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WATERSHED

One of our recommended books is Watershed by Ranae Lenor Hanson

A personal health crisis, stories from environmental refugees, and our climate in danger prompt a meditation on intimate connections between the health of the body and the health of the ecosystem.

The body of the earth, beset by a climate in crisis, experiences drought much like the human body experiences thirst, as Ranae Lenor Hanson’s body did as a warning sign of the disease that would change her life: Type 1 diabetes. What if we tended to an ailing ecosystem just as Hanson learned to care for herself in the throes of a chronic medical condition.

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HALF LIFE

One of our recommended books is Half Life by Jillian Cantor

The USA Today bestselling author of In Another Time reimagines the pioneering, passionate life of Marie Curie using a parallel structure to create two alternative timelines, one that mirrors her real life, one that explores the consequences for Marie and for science if she’d made a different choice.

In Poland in 1891, Marie Curie (then Marya Sklodowska) was engaged to a budding mathematician, Kazimierz Zorawski. But when his mother insisted she was too poor and not good enough, he broke off the engagement. A heartbroken Marya left Poland for Paris, where she would attend the Sorbonne to study chemistry and physics.

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ELDERHOOD

One of our recommended books is Elderhood by Louise Aronson

The New York Times bestseller from physician and award-winning writer Louise Aronson–an essential, empathetic look at a vital but often disparaged stage of life, as revelatory as Atul Gawande’s Being Mortal.

For more than 5,000 years, “old” has been defined as beginning between the ages of 60 and 70. That means most people alive today will spend more years in elderhood than in childhood, and many will be elders for 40 years or more. Yet at the very moment that humans are living longer than ever before, we’ve made old age into a disease,

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PREMEDITATED MYRTLE

One of our recommended books is Premeditated Myrtle by Elizabeth C. Bunce

Introducing Myrtle Hardcastle, your favorite new amateur detective: a wickedly smart twelve-year-old with a keen interest in criminology and a nose for murder.

Twelve-year-old Myrtle Hardcastle has a passion for justice and a Highly Unconventional obsession with criminal science. Armed with her father’s law books and her mum’s microscope, Myrtle studies toxicology, keeps abreast of the latest developments in crime scene analysis, and Observes her neighbors in the quiet village of Swinburne, England.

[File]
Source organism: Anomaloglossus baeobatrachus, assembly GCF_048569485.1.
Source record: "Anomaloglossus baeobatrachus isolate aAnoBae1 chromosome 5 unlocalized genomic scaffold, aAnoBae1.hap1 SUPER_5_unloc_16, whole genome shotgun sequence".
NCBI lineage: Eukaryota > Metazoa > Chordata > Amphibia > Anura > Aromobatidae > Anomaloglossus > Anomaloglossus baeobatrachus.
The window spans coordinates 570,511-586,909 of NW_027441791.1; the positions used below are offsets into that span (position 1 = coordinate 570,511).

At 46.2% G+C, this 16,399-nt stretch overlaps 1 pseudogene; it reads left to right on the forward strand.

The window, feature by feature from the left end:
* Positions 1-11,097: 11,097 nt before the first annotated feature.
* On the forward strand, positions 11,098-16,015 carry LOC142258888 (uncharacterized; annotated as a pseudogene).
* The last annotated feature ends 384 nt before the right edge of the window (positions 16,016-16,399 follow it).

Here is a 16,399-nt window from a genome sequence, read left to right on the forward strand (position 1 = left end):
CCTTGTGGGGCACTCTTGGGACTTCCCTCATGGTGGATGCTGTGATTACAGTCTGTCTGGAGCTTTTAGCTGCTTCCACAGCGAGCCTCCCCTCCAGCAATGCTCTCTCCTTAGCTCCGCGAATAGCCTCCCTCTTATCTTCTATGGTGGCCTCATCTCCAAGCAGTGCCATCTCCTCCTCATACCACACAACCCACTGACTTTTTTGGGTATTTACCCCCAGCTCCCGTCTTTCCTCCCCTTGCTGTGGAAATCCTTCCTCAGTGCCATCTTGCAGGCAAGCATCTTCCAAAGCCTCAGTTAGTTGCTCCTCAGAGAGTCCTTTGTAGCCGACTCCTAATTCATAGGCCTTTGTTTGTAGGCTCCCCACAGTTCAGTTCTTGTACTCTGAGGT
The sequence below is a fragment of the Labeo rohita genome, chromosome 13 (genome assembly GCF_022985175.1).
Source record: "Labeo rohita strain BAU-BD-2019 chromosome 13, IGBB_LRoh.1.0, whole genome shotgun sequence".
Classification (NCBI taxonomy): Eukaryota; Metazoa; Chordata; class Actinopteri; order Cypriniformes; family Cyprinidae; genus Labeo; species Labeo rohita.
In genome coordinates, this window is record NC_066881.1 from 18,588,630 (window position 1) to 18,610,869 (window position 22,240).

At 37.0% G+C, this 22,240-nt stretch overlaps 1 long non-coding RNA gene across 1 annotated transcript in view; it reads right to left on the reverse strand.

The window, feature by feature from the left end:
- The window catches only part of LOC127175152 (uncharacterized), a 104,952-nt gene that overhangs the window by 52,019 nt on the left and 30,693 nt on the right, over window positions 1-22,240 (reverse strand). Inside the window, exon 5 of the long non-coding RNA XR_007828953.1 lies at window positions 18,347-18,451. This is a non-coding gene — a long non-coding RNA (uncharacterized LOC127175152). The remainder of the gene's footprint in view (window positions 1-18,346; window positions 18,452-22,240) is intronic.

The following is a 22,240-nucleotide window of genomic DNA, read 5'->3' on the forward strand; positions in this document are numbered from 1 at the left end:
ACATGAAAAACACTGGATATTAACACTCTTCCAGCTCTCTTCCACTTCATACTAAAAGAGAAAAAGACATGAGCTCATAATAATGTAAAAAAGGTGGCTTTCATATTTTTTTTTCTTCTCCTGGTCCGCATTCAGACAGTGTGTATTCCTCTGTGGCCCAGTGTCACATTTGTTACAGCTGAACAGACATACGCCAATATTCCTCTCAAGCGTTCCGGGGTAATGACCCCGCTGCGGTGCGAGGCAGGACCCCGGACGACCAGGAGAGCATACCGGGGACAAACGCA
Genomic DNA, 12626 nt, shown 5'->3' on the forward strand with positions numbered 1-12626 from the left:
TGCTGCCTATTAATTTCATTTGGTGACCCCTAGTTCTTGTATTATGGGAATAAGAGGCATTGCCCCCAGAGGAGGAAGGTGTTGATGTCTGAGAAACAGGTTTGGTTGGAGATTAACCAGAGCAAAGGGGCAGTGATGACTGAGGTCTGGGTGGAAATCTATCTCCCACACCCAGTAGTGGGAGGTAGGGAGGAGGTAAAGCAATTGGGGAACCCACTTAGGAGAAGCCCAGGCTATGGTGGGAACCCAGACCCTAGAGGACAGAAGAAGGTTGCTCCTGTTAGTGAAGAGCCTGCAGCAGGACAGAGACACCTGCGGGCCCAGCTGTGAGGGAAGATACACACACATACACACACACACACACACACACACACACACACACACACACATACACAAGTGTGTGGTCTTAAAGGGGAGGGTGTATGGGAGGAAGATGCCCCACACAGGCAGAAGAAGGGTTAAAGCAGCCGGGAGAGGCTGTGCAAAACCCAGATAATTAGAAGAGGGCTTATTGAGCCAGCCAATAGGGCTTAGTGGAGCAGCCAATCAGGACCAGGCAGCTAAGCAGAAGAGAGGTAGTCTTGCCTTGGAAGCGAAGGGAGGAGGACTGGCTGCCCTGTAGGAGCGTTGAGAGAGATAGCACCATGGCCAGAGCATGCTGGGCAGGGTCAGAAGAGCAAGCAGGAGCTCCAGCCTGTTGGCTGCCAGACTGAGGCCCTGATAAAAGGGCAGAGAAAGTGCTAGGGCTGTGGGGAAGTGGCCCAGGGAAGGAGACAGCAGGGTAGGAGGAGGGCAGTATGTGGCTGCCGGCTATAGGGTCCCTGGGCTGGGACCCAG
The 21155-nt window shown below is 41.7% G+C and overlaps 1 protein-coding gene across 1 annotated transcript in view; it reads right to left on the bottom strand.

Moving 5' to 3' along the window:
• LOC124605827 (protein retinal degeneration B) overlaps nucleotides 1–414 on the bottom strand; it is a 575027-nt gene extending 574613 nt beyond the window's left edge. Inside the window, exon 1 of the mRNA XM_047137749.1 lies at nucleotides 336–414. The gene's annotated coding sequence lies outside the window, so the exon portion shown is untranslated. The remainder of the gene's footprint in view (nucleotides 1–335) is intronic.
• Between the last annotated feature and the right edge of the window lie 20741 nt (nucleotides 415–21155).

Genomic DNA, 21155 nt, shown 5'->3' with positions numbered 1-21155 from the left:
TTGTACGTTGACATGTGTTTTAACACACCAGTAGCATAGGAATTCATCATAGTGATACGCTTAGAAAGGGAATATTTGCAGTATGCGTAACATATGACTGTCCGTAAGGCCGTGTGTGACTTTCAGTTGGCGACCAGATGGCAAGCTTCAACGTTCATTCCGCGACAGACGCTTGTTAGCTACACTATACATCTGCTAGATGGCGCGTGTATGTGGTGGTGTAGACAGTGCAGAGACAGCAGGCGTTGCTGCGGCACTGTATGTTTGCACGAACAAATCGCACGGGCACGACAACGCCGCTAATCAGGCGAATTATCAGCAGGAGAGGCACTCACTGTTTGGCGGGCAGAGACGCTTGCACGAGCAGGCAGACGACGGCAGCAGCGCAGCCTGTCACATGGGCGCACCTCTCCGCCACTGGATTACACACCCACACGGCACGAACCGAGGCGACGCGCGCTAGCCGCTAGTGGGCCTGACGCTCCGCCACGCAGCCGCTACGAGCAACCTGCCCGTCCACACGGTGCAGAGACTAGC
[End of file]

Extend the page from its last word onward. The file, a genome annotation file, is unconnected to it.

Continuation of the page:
When her next-door neighbor, a wealthy spinster and eccentric breeder of rare flowers, dies under Mysterious Circumstances, Myrtle seizes her chance.

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WILL MY CAT EAT MY EYEBALLS?

One of our recommended books is Will My Cat Eat My Eyeballs by Caitlin Doughty

Everyone has questions about death. In Will My Cat Eat My Eyeballs?, bestselling author and mortician Caitlin Doughty answers the most intriguing questions she’s ever received about what happens to our bodies when we die. In a brisk, informative, and morbidly funny style, Doughty explores everything from ancient Egyptian death rituals and the science of skeletons to flesh-eating insects and the proper depth at which to bury your pet if you want Fluffy to become a mummy. Now featuring an interview with a clinical expert on discussing these issues with young people—the source of some of our most revealing questions about death—Will My Cat Eat My Eyeballs?

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WHY WE ACT

One of our recommended books is Why We Act by Catherine A. Sanderson

Why do good people so often do nothing when a seemingly small action could make a big difference? A pioneering social psychologist explains why moral courage is so rare—and reveals how it can be triggered or trained.

We are bombarded every day by reports of bad behavior, from sexual harassment and political corruption to bullying belligerence. It’s tempting to blame evil acts on evil people, but that leaves the rest us off the hook. Silence, after all, can perpetuate cruelty. Why We Act draws on the latest developments in psychology and neuroscience to tackle an urgent question: Why do so many of us fail to intervene when we’re needed—and what would it take to make us step up?

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